Never Man Made

March 18th, 2011

“If you get the chance, take a look at the moon tonight.” Is what my dad said right before we hung up. I’m here in Hopkinsville, Kentucky. My amazing daddy drove me here and I’m spending the weekend with my best friend in the entire world and my dad is in Memphis with his sister. (My aunt Judie.) Anyway, he told me to look at the moon.
It’s been on my mind… the moon. I heard it was huge and I had to see it for myself. After Gabi and I finished watching one of my favorite movies, Alice in Wonderland, we came upstairs and downloaded another movie. I turned to her and said,
“Dude. We have to go look at the moon. I really want to.” She reluctantly agreed and we walked slowly down the stairs. I was in my flip-flops and they made a sort of low clicking noise as we slowly descended down the stairwell. She told her mom what we’d be doing, and then carefully opened the large white door, which made a high screeching noise right as the alarm beeped three quick times. We stepped onto the threshold of the porch and closed the large door behind us. We turned to look at the moon and saw something amazing.
Of course, the moon was still there. Up in the sky, glowing bright like it always does. But as we looked closer, we noticed something more than just the moon. Around the moon was a gigantic ring of light, reflected from the moon. I couldn’t tell whether it was being reflected onto the clouds or not, but I’ve decided to think of it as sheer magic. Because I do believe in magic. It sounds cliché, but I believe magic comes in four forms: love, music, hope, and just sheer magic. This was sheer magic. I’ve seen many amazing things in my life. I’ve been around the world. Stood under Big Ben at twelve o’clock, climbed a mountain, prayed at the Western Wall, and run my feet through the sandy beaches of the Bahamas and much more. But this chalks up every magic moment in my life. This was equal to the awe I felt standing at the Western Wall next to a woman with concentration camp numbers tattooed on her arm.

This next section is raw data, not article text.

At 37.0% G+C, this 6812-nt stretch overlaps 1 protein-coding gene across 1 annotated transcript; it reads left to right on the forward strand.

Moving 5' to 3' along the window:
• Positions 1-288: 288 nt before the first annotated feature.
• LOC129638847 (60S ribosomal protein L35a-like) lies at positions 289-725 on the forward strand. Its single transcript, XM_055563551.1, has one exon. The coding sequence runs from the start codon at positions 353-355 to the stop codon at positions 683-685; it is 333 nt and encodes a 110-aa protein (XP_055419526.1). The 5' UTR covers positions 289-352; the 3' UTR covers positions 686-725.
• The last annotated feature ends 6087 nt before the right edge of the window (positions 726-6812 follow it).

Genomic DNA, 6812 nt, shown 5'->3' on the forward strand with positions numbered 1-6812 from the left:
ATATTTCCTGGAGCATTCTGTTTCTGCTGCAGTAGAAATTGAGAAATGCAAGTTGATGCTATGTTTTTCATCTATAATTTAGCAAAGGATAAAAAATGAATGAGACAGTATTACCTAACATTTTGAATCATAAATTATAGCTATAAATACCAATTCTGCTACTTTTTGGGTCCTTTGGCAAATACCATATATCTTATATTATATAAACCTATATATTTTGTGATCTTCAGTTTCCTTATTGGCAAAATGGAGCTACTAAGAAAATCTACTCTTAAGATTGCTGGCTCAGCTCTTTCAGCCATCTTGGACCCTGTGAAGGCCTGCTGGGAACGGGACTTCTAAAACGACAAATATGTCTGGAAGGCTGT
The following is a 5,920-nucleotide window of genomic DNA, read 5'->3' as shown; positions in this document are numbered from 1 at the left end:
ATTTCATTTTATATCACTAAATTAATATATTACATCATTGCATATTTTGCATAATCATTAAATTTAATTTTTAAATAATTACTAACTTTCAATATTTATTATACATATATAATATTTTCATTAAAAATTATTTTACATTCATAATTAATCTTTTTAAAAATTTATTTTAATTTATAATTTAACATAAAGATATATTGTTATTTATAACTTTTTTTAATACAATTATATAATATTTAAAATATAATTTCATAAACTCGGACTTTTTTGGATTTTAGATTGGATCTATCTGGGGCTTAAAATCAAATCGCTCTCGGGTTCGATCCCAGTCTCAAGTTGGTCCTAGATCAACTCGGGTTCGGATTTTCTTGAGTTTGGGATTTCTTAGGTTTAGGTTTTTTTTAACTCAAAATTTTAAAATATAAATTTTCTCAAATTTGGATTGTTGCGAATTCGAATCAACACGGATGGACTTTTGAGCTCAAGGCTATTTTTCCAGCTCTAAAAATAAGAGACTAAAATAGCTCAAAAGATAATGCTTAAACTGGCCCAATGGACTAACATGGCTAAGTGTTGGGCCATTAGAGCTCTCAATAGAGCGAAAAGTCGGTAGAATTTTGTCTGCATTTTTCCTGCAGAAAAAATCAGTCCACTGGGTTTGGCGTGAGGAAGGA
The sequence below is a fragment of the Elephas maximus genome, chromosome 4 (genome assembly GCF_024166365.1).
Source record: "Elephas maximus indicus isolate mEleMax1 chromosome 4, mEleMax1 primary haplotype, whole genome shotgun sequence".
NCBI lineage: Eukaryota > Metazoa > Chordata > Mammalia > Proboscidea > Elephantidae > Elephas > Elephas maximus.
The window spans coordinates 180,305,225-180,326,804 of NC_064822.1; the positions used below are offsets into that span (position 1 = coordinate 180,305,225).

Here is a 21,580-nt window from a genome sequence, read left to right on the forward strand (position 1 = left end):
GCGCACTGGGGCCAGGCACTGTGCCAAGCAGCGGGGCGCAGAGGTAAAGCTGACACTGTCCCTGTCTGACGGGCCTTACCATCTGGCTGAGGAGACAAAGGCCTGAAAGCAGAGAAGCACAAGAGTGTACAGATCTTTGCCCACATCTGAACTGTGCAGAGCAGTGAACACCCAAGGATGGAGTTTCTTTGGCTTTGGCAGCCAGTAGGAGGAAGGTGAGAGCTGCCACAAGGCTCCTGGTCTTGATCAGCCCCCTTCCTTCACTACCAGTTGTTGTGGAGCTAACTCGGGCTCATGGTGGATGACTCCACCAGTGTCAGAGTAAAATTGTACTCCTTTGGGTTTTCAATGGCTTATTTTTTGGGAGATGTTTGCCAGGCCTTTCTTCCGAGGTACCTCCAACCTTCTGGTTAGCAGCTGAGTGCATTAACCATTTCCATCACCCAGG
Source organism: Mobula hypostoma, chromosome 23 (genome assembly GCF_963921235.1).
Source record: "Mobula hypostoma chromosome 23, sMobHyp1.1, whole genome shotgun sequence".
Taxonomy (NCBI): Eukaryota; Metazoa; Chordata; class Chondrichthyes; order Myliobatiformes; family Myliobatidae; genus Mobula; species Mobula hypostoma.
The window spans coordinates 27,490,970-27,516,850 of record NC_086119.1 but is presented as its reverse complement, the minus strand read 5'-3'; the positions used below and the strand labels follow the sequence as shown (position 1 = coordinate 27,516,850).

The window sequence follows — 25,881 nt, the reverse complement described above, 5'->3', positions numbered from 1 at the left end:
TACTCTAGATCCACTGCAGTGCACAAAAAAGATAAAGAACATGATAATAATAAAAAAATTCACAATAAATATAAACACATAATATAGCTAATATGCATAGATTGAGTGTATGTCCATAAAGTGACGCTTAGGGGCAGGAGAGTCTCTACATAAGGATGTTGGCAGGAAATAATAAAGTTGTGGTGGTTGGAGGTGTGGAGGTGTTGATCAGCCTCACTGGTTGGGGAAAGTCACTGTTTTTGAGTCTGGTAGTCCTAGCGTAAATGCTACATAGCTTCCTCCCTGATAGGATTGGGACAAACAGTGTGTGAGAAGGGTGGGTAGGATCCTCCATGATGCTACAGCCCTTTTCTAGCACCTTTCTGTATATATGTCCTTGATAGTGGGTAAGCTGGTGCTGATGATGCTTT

That golden ring. Miles in diameter. Glowing bright among a few stars and a cloudy sky. Unlike anything I’ve ever witnessed in my fifteen years of age. (Granted that’s not that many years coming from the eyes of a person.) Gabi and I took a moment of silence, gawking at the wonder drawn by God’s compass. We clasped hands and exchanged a look of happiness when no words could come to mind. There are no words to describe what we saw tonight. The wind blew gently, rustling the brushes surrounding her house and softly caressing my hair. I turned to her and said,
“Let’s sing the sh’ma.” She looked at me and smiled… I let her begin and I quickly joined in. With our arms around each other, we sang sweetly to the sky as not to shatter the fragile ring above our heads. When we were done, I looked at her again,
“It’s a Shabbat miracle.” She looked at me and smiled.
“It is Shabbat, isn’t it?” I nodded, still looking up at the sky. We could hear frogs and crickets chirping and the empty winds whispering to the world around us. I suggested we sing the very last verse of the Havdalah, a celebration of the past week and the one to come. The last verse goes as follows: Baruch atah, adonai elohanu, melech haolam… hamav'dil bein kodesh l'chol. Which translates as, “Blessed are you, adonai our God, ruler of the universe who separates sacred between secular.” The last prayer in the Havdalah is recognizing the separation between Shabbat, one of the holiest holidays from the rest of the week. I see the symbolism in that. Separating the sacred and the secular. Witnessing something so different in such a plain world is by all means sacred.

Seeing something so… out of this world (literally) is not something many people see on a daily, or even yearly basis. Perhaps no one will ever witness something so amazing in his or her entire lives. Who do I thank for this moment? Myself? Not in the least. God? Maybe. But you never know in this world.

This, seeing something so fantastic and amazing, was one of the most defining points in my life. My love for my being, my friends, and my religion.





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